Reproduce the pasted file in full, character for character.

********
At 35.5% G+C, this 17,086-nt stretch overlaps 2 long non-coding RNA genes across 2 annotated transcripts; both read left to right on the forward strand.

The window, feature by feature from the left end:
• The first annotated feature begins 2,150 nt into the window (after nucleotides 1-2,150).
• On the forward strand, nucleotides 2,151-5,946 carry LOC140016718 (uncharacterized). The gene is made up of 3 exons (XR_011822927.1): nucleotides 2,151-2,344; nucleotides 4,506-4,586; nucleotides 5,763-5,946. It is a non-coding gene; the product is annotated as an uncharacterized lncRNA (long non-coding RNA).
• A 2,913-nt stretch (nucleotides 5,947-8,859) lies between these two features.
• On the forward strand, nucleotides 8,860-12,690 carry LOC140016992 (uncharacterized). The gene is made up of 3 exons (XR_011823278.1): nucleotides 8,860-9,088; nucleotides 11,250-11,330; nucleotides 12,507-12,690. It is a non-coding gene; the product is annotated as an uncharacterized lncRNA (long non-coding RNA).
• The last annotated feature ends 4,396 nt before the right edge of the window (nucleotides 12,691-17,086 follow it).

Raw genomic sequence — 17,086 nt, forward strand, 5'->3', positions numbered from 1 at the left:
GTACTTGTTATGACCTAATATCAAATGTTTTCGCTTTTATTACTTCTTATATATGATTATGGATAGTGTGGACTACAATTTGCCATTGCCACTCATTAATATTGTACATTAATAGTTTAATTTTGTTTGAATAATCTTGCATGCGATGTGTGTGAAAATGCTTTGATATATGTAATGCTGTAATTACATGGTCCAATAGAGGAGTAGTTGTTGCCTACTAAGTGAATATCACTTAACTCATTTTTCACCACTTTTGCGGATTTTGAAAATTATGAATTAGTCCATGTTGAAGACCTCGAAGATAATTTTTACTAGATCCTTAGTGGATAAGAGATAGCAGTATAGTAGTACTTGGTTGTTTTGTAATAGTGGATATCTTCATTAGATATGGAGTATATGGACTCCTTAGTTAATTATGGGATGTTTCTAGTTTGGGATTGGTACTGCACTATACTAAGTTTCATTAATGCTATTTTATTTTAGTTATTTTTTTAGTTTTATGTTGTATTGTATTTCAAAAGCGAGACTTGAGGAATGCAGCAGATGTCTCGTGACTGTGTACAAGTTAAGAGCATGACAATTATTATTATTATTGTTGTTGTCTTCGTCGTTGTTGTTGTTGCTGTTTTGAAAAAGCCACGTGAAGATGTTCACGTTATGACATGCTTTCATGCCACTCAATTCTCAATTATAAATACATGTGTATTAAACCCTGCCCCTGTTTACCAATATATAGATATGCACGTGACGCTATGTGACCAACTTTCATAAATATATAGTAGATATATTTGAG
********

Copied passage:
At 35.5% G+C, this 17,086-nt stretch overlaps 2 long non-coding RNA genes across 2 annotated transcripts; both read left to right on the forward strand.

The window, feature by feature from the left end:
• The first annotated feature begins 2,150 nt into the window (after nucleotides 1-2,150).
• On the forward strand, nucleotides 2,151-5,946 carry LOC140016718 (uncharacterized). The gene is made up of 3 exons (XR_011822927.1): nucleotides 2,151-2,344; nucleotides 4,506-4,586; nucleotides 5,763-5,946. It is a non-coding gene; the product is annotated as an uncharacterized lncRNA (long non-coding RNA).
• A 2,913-nt stretch (nucleotides 5,947-8,859) lies between these two features.
• On the forward strand, nucleotides 8,860-12,690 carry LOC140016992 (uncharacterized). The gene is made up of 3 exons (XR_011823278.1): nucleotides 8,860-9,088; nucleotides 11,250-11,330; nucleotides 12,507-12,690. It is a non-coding gene; the product is annotated as an uncharacterized lncRNA (long non-coding RNA).
• The last annotated feature ends 4,396 nt before the right edge of the window (nucleotides 12,691-17,086 follow it).

Raw genomic sequence — 17,086 nt, forward strand, 5'->3', positions numbered from 1 at the left:
GTACTTGTTATGACCTAATATCAAATGTTTTCGCTTTTATTACTTCTTATATATGATTATGGATAGTGTGGACTACAATTTGCCATTGCCACTCATTAATATTGTACATTAATAGTTTAATTTTGTTTGAATAATCTTGCATGCGATGTGTGTGAAAATGCTTTGATATATGTAATGCTGTAATTACATGGTCCAATAGAGGAGTAGTTGTTGCCTACTAAGTGAATATCACTTAACTCATTTTTCACCACTTTTGCGGATTTTGAAAATTATGAATTAGTCCATGTTGAAGACCTCGAAGATAATTTTTACTAGATCCTTAGTGGATAAGAGATAGCAGTATAGTAGTACTTGGTTGTTTTGTAATAGTGGATATCTTCATTAGATATGGAGTATATGGACTCCTTAGTTAATTATGGGATGTTTCTAGTTTGGGATTGGTACTGCACTATACTAAGTTTCATTAATGCTATTTTATTTTAGTTATTTTTTTAGTTTTATGTTGTATTGTATTTCAAAAGCGAGACTTGAGGAATGCAGCAGATGTCTCGTGACTGTGTACAAGTTAAGAGCATGACAATTATTATTATTATTGTTGTTGTCTTCGTCGTTGTTGTTGTTGCTGTTTTGAAAAAGCCACGTGAAGATGTTCACGTTATGACATGCTTTCATGCCACTCAATTCTCAATTATAAATACATGTGTATTAAACCCTGCCCCTGTTTACCAATATATAGATATGCACGTGACGCTATGTGACCAACTTTCATAAATATATAGTAGATATATTTGAG